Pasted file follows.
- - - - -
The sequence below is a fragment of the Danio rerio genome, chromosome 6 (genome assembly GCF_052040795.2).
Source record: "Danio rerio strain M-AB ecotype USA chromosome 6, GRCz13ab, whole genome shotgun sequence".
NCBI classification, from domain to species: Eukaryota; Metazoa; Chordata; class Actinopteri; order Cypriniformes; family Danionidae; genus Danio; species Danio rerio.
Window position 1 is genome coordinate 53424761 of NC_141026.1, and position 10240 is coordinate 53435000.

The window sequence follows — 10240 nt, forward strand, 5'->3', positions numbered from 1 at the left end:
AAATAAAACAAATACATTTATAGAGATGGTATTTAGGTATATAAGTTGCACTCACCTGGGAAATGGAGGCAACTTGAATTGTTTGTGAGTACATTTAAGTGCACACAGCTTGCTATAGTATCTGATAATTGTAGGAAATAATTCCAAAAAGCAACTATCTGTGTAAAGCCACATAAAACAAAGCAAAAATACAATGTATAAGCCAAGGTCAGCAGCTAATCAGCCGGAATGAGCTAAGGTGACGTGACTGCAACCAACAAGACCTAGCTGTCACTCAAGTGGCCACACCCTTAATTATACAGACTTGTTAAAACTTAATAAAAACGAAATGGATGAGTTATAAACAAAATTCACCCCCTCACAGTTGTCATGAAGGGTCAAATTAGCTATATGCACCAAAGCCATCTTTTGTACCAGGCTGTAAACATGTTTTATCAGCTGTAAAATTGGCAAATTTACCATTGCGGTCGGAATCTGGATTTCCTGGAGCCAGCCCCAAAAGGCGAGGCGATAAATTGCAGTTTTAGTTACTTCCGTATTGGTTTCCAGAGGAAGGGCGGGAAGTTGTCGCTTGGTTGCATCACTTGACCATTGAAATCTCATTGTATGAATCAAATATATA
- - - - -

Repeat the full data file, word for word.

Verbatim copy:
The sequence below is a fragment of the Danio rerio genome, chromosome 6 (genome assembly GCF_052040795.2).
Source record: "Danio rerio strain M-AB ecotype USA chromosome 6, GRCz13ab, whole genome shotgun sequence".
NCBI classification, from domain to species: Eukaryota; Metazoa; Chordata; class Actinopteri; order Cypriniformes; family Danionidae; genus Danio; species Danio rerio.
Window position 1 is genome coordinate 53424761 of NC_141026.1, and position 10240 is coordinate 53435000.

The window sequence follows — 10240 nt, forward strand, 5'->3', positions numbered from 1 at the left end:
AAATAAAACAAATACATTTATAGAGATGGTATTTAGGTATATAAGTTGCACTCACCTGGGAAATGGAGGCAACTTGAATTGTTTGTGAGTACATTTAAGTGCACACAGCTTGCTATAGTATCTGATAATTGTAGGAAATAATTCCAAAAAGCAACTATCTGTGTAAAGCCACATAAAACAAAGCAAAAATACAATGTATAAGCCAAGGTCAGCAGCTAATCAGCCGGAATGAGCTAAGGTGACGTGACTGCAACCAACAAGACCTAGCTGTCACTCAAGTGGCCACACCCTTAATTATACAGACTTGTTAAAACTTAATAAAAACGAAATGGATGAGTTATAAACAAAATTCACCCCCTCACAGTTGTCATGAAGGGTCAAATTAGCTATATGCACCAAAGCCATCTTTTGTACCAGGCTGTAAACATGTTTTATCAGCTGTAAAATTGGCAAATTTACCATTGCGGTCGGAATCTGGATTTCCTGGAGCCAGCCCCAAAAGGCGAGGCGATAAATTGCAGTTTTAGTTACTTCCGTATTGGTTTCCAGAGGAAGGGCGGGAAGTTGTCGCTTGGTTGCATCACTTGACCATTGAAATCTCATTGTATGAATCAAATATATA